Marnie crumbles and attempts forward, self-empowering momentum but drags herself, her friends, and, rewardingly, the viewers into revisiting her past glories. One of the seasons’ highlights involved Marnie dragging Hannah (Dunham) on stage during her 25th birthday party to sing “Take Me or Leave Me” from the musical Rent. But her actions bleed into the “Beach House” episode where she (over)orchestrates an intended time machine weekend where all wounds would be healed and past triumphs would be revisited. Naturally, the plan fails miserably. Later in the season, Marnie does ultimately attempt forward momentum by becoming something of a low-rent Lucida Williams, but that only serves to land her another man, emotionally circling her back to Charlie.
Or consider Hannah herself. At the start of the season, Hannah conquered the OCD that threatened to derail her personal and professional life (as well as the show itself) and has sealed herself in a domesticated bubble with boyfriend Adam. She was also on the precipice of becoming a published author, albeit in eBook form. Things appeared to be moving in the right direction. Too bad Ray, with his Woody Allen voice and hangdog face, burst the bubble right at the start.
“That’s called life, Hannah. Everything dies.”
And death, it seemed, plagued Hannah all season. Death of her publisher. Death of her book deal. Death of her grandmother (lovingly rendered in a strong candidate for a Comedy Guest Emmy nomination by Oscar-nominee June Squibb). Death of neighbor Laird’s turtle. At one point, Hannah, accompanied by Laird, the dead turtle, and Adam’s sister Caroline, run and make merry in a cemetery. Courage in the face of death. It’s a nice moment as long as you don’t realize they dance behind a young boy grieving for his dead father.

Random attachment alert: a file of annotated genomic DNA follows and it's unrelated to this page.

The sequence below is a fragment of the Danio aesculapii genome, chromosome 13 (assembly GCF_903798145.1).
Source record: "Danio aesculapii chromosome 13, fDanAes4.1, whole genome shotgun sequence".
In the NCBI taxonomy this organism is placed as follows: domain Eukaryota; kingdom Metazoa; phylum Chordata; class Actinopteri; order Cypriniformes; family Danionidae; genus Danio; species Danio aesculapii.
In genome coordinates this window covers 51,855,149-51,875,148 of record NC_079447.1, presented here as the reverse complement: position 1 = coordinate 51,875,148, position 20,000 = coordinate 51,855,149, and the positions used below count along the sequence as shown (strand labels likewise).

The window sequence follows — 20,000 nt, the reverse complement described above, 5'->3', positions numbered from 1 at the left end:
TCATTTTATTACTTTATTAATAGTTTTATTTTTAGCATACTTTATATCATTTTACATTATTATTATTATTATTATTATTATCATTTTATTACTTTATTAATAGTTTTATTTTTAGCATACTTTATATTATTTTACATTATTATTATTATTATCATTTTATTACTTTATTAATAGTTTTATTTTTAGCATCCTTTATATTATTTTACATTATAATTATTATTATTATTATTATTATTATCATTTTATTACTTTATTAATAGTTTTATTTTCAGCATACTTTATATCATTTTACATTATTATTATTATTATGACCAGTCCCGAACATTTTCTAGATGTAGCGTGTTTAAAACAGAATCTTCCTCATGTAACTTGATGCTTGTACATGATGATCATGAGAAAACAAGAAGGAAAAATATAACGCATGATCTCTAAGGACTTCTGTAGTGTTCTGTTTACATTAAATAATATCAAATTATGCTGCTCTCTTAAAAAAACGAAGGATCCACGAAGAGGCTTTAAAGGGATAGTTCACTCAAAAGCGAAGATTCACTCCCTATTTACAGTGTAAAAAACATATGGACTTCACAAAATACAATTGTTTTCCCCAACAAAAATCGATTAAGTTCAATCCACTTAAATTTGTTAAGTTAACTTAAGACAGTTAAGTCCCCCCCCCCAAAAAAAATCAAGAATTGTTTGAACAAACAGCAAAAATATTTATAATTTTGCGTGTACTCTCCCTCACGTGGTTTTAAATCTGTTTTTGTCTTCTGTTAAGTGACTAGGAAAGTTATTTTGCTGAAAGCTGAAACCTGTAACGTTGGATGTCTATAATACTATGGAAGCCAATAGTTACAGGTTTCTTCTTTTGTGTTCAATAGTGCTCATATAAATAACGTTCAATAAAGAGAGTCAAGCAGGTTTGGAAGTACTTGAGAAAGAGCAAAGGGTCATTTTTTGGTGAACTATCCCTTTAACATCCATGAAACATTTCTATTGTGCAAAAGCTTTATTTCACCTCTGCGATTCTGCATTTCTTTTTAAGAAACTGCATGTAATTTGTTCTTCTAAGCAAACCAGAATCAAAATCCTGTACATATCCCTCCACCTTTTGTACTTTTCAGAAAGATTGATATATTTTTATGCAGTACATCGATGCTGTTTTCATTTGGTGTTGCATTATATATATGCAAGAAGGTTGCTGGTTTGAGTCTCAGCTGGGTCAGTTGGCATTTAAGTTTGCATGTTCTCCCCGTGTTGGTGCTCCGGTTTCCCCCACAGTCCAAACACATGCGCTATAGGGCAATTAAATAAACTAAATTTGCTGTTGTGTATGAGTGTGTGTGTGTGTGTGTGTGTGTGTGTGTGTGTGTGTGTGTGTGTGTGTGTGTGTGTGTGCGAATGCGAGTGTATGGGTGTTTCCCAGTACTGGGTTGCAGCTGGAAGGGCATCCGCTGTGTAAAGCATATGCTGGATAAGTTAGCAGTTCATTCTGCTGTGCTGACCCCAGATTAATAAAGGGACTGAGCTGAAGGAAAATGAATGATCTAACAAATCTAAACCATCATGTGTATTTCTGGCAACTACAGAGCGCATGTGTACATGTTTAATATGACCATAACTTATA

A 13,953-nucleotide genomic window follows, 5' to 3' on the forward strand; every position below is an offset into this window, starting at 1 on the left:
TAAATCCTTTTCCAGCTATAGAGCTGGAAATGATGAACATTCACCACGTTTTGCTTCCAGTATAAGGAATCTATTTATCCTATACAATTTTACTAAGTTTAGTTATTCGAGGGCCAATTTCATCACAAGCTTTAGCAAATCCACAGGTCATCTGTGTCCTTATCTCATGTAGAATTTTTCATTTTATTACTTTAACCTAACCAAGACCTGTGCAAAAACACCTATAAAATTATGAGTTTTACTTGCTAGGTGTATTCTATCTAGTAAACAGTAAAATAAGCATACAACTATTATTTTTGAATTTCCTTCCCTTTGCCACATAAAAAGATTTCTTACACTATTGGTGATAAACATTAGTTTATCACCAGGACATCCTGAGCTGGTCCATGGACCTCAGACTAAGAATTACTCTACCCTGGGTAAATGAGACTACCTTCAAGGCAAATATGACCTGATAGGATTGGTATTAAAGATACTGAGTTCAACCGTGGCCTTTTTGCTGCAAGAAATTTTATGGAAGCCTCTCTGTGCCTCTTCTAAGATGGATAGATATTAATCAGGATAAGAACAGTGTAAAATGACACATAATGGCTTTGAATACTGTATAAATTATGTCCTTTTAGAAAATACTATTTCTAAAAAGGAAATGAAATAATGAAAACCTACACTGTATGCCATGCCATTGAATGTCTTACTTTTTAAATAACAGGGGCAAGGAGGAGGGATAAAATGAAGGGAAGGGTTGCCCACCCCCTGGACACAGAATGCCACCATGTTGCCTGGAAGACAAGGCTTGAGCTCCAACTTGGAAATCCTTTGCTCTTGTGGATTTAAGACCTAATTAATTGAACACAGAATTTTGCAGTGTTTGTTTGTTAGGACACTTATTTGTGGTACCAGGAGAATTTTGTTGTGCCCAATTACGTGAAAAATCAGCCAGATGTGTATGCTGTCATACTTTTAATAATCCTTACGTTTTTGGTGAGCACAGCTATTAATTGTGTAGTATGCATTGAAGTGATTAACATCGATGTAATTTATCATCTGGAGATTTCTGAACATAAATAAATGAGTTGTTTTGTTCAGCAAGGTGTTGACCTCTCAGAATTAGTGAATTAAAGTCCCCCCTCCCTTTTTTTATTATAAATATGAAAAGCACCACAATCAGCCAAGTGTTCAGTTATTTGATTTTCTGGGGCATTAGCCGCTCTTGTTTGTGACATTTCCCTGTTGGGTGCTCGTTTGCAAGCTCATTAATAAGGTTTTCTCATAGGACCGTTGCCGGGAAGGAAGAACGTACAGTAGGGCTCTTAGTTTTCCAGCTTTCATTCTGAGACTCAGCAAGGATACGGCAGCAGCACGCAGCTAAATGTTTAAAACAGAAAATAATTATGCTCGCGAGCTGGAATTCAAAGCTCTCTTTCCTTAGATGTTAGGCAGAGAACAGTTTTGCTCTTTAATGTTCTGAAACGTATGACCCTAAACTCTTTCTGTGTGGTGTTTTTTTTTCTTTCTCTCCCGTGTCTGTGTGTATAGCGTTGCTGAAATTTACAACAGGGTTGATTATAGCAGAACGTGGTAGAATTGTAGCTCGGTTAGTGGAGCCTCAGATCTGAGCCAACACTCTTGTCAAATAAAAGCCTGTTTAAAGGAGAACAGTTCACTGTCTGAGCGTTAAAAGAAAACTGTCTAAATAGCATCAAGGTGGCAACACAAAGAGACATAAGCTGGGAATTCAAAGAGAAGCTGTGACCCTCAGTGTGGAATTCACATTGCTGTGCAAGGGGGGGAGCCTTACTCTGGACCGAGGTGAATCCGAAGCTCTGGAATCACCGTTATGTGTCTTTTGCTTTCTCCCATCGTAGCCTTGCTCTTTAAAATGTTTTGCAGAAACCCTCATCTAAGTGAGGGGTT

Dunham uses death as the great metaphor for change, setting into motion her ultimate retreat from the adult world back into the world for which Marnie earlier pined. Hannah ends the season on a falsely upbeat note by accepting a position in graduate school, repositioning herself back in the comforts of education and, most interestingly, in the comforts of parent-funded education. Basically reverting Hannah’s 3-season character progression.
It’s a bold move for a bold show. A show that deserves far more positive attention that it traditionally receives. Yes, it should receive multiple Emmys. It’s a great show with heavy themes handled with grace and skill by Lena Dunham. But, at the end of the day, Season 3 provides so many small gems of humanity that linger in the soul for weeks. The image of Adam’s sister Caroline standing bottomless in Hannah’s bathroom crushing a glass in her hand. The “Margaret” story that Hannah pilfers to prove to Adam she isn’t dead inside. Hannah’s attempts to rekindle the sexual flame through a dominatrix outfit inappropriately paired with granny panties. Jessa’s attempt to euthanize an ailing artist who ultimately grows cold feet.
These moments are playful and sad and poignant and real. They are the hallmarks of a show that refuses pigeonholing into a genre. Perhaps that will be its ultimate downfall in the Emmy race. Voters don’t know whether to laugh or cry, but that’s what makes the show so brilliant. It echoes life that way.
Showered with Emmys or not, Lena Dunham is a winner.
And so is Girls.